By Dorothy Day
The Catholic Worker, June 1942, 1, 3.
Summary: Decries the resettlement of Japanese Americans during World War II into concentration camps and describes their living conditions. (DDLW #218).
I saw a bit of Germany on the west coast. I saw some of the concentration camps where the Japanese, men, women and children are being held before they are resettled in the Owens Valley or some other place barren, windswept, inaccessible.
The strange part of this wholesale imprisonment of an innocent people is that many of them are native born citizens of this country. But that means nothing in wartime.
Wholesale evacuation of areas in Los Angeles, San Francisco, Portland and Seattle have already been carried out and as I stopped in each city, there were still groups being moved. Whole areas had been vacated, houses empty. According to friends in Portland, business and property had to be sold at a loss and there were those who took advantage of this misfortune of the evacuees.
Various attitudes are taken. Some say the move was for the safety of the Japanese. “If there were any great defeats, if lists of dead and wounded were printed, there would be wholesale slaughter.” This is the opinion of one acquaintance in Los Angeles, which I heard voiced quite often since. Such a sentiment does not speak well for America. Have we then as a nation so little confidence in our police, in lawfully constituted authority or do we so lightly expect mob violence?
Some bitterness is expressed at the pampering of the Japanese. “They are living the life of Riley,” an acquaintance in Portland said. As if to live without work and in imprisonment is something pleasurable to look forward. All who have ever been prisoners know that to live behind bars without occupation is torture.
“It is because it is impossible to tell the Chinese and Japanese apart that this move is taken,” others say. And there are lurid tales of respected Japanese citizens who have been discovered to be spies.
I have read a number of letters from Japanese girls to school mates, from mothers of families to friends of ours. All speak of bitter misery and bewilderment.
“There are flood lights turned on us at night,” one letter said. (A friend of ours in New York, a woman doctor who had been put in a German concentration camp for a year, had complained of just such a light which kept anyone in the prison camp from sleeping.)
“There is no privacy,” another letter read. “There are long rows of toilets, all facing each other, with no partitions in between, and rows of showers. It is very cold out here, because the building is full of knot-holes. There is no place for the children, we hear their crying all night and all day.”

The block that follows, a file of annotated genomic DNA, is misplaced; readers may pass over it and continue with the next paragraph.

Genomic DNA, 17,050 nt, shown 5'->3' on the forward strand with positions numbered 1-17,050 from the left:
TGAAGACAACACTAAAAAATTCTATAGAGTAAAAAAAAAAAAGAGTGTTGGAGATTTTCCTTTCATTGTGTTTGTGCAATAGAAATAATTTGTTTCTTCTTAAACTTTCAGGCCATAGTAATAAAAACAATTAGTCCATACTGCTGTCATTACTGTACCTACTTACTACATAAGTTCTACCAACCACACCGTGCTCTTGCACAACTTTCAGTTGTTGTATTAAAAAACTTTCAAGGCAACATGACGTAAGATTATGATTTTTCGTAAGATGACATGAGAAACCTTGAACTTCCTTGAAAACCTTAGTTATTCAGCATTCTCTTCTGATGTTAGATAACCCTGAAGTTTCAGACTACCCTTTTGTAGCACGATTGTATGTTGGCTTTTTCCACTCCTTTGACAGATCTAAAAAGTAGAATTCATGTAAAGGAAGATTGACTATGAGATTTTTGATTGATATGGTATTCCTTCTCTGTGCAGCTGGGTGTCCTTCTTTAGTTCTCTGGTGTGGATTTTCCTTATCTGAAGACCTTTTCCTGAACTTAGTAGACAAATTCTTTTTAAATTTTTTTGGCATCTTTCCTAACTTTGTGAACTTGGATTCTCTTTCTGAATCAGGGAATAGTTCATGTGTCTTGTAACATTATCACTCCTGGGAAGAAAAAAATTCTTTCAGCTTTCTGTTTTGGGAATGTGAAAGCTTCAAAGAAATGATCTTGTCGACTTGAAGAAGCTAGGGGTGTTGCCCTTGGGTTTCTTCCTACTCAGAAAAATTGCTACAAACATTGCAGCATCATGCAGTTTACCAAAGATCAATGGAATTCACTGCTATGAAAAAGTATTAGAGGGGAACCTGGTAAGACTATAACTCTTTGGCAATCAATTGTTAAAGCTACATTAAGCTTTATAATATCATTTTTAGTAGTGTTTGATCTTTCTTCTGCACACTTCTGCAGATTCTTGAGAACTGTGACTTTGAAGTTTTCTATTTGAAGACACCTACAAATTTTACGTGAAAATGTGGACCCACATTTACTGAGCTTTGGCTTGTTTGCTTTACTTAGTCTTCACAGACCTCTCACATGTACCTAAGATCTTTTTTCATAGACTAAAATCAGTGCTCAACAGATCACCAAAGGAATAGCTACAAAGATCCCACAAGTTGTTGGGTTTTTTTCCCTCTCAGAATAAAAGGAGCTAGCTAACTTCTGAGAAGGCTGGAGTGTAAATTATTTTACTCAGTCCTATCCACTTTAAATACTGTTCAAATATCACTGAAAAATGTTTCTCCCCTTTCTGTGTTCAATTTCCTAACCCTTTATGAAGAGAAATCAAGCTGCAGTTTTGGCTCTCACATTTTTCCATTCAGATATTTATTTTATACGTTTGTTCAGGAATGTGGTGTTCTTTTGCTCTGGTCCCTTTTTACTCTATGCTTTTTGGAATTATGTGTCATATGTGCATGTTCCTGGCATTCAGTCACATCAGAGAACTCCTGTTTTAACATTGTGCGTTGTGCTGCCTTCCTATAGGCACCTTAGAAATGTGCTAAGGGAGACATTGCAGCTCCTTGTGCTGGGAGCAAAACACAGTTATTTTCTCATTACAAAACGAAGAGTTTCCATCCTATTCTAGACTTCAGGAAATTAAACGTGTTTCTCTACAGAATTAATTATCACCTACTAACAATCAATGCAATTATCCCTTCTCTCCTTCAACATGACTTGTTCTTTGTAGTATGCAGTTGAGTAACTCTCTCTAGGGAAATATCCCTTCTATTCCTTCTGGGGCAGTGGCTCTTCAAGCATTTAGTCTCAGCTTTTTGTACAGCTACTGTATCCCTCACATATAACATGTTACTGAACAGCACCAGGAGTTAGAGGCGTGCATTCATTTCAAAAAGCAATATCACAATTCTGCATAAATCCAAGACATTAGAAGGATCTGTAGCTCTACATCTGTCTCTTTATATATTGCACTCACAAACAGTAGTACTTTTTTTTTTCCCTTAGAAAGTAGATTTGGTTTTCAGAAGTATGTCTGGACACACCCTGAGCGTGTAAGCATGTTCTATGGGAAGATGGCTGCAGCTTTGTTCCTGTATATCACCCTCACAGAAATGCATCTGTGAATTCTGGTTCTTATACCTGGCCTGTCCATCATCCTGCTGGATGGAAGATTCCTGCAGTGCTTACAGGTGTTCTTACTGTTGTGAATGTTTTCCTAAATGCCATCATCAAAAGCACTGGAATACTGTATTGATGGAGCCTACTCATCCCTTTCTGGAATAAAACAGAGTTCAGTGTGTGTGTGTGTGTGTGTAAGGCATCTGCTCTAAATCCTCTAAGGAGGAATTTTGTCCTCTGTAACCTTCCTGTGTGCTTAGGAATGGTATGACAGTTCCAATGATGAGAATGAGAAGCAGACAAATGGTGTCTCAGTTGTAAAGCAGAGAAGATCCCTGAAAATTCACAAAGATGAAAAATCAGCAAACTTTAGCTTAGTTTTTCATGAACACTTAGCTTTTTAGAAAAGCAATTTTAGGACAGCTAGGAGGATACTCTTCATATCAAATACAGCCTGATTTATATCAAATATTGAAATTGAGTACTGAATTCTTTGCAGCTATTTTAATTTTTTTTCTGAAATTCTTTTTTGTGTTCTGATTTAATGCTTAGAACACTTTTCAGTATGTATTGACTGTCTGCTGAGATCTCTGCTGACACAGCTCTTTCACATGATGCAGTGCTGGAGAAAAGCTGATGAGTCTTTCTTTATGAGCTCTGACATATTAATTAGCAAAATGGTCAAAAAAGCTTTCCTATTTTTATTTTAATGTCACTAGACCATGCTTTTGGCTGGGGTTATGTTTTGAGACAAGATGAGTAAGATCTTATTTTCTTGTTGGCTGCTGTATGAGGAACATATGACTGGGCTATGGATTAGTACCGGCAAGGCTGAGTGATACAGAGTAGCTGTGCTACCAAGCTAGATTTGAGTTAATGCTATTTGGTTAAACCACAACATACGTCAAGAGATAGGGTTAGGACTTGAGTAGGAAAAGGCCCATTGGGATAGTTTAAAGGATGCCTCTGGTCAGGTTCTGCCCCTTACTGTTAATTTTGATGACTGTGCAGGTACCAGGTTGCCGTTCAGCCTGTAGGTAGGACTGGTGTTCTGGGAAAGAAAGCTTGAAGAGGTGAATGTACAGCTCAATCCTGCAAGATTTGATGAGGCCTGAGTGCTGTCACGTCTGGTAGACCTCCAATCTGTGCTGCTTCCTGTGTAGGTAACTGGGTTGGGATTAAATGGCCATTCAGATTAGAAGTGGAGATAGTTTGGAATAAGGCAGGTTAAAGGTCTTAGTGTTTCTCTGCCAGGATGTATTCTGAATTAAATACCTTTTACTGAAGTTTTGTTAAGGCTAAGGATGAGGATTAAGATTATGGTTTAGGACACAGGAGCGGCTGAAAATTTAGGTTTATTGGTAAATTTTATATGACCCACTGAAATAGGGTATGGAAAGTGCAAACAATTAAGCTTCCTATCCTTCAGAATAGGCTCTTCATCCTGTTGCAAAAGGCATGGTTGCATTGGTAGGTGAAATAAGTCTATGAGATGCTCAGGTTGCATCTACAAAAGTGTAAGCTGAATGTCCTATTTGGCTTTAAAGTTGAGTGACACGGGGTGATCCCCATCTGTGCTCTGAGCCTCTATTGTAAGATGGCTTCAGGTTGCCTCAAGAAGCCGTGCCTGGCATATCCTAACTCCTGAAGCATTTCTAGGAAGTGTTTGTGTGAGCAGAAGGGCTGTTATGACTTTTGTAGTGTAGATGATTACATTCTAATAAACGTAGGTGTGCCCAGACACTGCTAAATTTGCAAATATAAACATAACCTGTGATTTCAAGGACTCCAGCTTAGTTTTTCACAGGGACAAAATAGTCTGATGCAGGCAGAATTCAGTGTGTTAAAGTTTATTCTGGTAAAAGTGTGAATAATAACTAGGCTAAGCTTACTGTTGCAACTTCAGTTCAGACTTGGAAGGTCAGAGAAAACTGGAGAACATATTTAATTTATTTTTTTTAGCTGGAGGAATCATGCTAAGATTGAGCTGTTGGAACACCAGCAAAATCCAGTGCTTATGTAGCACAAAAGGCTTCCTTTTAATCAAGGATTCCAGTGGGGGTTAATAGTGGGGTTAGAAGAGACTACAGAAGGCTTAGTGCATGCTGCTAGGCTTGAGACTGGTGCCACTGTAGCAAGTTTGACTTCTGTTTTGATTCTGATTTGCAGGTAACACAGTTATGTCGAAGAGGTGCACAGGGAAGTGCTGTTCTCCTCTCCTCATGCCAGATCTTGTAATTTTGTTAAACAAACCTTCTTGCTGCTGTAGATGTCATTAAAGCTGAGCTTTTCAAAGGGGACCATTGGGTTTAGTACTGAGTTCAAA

We drove around the detention camp for the Japanese at Portland, and it is a stockyard where cattle shows have been held which is being used to hold some thousands, until they are moved to a more permanent place. We could wave to some friends and neighbors of the people we were staying with but there was no chance to stop to talk. We drove past the race track outside of San Francisco also where we saw lines of people waiting for their meal, others looking through the high wire fences which are topped with barbed wire.
Sentries parole these stockyards and race tracks and on some sides there are towers like those around prison walls where soldiers keep watch night and day.
Whole families are in little rooms which are built like cells and the partitions of which do not reach the ceiling in the camp outside Seattle. I read letters from this encampment as well as from the one outside Portland and the stories were substantially the same. The enforced idleness, the imprisonment, the lack of privacy, the enforced association with criminal types, in two letters insufficient food was commented on.
Maryknoll priests are permitted to go within the enclosure on Sundays to offer up Mass, and a few nuns have gained entrance with them to teach catechism. But the time they are allowed on Sunday morning is all too short.
There was some attempt to transfer students from coast colleges to other states, but in one case at least there were bad results. The students, some girls, were transferred to Moscow, Idaho, there was a threat from a few men of mob violence, the girls were taken to jail for a few nights, and then through the influence of friends transferred to another college, at Pullman, Washington, where a town meeting of citizens clarified public opinion and insured proper treatment of the young students.
Most of the prisoners are hoping to be released to go inland, to other cities and start life anew, away from the pacific coast area. They are urging their friends to try to affect this release. But in general the spirit of the Japanese, though they have submitted in dignified silence, is one of hopeless misery. They are the first victims of war in this country, and if we did not cry out against this injustice done them, if we did not try to protest it, we would be failing in two of the works of mercy, which are to visit the prisoner, and to ransom the captive.
We beg the prayers of our readers, for these potential members of the Mystical Body of Christ.